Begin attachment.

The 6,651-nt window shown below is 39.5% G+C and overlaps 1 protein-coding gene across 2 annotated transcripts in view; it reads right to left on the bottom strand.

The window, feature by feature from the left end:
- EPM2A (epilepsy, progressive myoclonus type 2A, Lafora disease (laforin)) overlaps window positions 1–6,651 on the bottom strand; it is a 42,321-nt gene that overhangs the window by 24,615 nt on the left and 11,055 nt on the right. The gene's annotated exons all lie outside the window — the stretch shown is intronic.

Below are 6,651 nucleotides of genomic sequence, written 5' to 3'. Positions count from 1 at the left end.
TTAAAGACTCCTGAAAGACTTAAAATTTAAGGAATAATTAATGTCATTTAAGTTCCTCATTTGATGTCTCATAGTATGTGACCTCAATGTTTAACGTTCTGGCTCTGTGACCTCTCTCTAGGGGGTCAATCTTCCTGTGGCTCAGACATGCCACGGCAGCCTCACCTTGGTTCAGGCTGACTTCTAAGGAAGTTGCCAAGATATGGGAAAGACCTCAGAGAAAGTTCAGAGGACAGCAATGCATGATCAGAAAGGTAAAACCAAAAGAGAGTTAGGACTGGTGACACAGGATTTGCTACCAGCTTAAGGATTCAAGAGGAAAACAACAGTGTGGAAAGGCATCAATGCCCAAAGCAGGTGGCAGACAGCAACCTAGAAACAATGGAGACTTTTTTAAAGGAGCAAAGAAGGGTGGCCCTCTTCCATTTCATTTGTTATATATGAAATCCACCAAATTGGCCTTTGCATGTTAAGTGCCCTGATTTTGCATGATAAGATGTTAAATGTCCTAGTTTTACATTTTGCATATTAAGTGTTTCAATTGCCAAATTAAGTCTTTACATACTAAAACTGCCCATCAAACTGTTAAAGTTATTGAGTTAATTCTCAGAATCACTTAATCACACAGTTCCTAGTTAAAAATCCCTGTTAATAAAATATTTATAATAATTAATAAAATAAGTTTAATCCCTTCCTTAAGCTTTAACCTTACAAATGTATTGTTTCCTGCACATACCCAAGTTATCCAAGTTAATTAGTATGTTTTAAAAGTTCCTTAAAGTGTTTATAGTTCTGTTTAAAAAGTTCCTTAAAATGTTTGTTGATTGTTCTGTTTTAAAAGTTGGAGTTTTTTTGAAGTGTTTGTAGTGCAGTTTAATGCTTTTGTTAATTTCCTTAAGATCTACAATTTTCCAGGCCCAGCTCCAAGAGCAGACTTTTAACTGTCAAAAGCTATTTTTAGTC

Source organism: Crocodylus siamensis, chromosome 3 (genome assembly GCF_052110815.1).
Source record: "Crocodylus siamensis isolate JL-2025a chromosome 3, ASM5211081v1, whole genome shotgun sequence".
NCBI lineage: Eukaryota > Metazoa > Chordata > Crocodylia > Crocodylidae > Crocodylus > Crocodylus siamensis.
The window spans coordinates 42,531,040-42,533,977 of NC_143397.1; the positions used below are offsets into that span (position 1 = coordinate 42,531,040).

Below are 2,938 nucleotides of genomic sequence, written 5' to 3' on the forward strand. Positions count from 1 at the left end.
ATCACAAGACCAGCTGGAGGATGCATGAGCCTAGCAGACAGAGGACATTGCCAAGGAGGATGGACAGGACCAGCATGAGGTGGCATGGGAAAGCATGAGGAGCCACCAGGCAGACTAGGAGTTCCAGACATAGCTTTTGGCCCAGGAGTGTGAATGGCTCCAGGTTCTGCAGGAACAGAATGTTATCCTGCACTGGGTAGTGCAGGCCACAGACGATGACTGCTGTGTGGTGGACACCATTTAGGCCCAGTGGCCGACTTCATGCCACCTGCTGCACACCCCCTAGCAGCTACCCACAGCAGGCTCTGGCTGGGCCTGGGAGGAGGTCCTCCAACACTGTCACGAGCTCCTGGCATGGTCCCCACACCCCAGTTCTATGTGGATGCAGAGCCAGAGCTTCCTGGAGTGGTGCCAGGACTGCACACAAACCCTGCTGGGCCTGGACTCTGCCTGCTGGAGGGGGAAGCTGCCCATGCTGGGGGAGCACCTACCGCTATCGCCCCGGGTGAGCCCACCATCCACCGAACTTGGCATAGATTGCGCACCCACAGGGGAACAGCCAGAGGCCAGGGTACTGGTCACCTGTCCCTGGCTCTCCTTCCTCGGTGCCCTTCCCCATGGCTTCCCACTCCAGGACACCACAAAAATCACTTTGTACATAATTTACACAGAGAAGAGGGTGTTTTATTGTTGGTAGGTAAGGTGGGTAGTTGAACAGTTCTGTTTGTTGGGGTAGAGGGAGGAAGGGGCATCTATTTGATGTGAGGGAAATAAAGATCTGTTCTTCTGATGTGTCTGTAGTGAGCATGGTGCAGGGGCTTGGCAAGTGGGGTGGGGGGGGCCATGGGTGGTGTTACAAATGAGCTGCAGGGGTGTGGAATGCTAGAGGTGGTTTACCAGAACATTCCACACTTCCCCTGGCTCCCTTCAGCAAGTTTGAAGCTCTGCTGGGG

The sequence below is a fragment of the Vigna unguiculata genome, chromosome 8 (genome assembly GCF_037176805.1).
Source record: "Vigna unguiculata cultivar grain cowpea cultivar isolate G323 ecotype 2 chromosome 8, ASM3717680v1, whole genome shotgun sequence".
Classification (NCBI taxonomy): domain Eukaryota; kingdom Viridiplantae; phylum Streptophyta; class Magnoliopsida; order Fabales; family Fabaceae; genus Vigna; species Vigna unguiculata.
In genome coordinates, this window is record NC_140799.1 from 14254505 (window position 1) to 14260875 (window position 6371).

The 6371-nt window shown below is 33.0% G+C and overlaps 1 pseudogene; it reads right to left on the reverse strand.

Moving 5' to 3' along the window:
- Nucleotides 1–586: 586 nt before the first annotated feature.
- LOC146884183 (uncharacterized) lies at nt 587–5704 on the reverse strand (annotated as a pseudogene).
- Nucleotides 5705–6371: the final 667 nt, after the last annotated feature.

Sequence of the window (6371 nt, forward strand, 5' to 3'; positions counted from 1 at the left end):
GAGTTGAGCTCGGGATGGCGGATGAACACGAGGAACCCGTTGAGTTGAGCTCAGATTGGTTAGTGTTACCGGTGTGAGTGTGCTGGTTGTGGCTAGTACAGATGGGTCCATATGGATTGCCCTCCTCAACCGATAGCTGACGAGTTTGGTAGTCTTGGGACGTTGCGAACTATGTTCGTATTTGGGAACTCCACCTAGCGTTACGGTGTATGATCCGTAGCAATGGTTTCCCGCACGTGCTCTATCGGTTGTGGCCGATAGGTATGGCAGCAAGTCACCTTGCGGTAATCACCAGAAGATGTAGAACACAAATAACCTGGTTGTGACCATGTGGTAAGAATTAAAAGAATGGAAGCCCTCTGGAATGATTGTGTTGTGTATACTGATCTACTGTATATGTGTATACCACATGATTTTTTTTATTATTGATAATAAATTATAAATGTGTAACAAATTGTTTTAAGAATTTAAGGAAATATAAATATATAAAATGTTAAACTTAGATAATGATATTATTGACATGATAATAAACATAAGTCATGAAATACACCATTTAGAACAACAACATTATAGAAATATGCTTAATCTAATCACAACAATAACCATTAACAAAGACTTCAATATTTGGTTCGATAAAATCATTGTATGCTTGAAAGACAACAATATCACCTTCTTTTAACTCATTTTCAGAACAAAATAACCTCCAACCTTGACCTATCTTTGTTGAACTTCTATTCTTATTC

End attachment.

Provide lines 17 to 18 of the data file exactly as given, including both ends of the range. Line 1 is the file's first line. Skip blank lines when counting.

Moving 5' to 3' along the window:
- Nucleotides 1–586: 586 nt before the first annotated feature.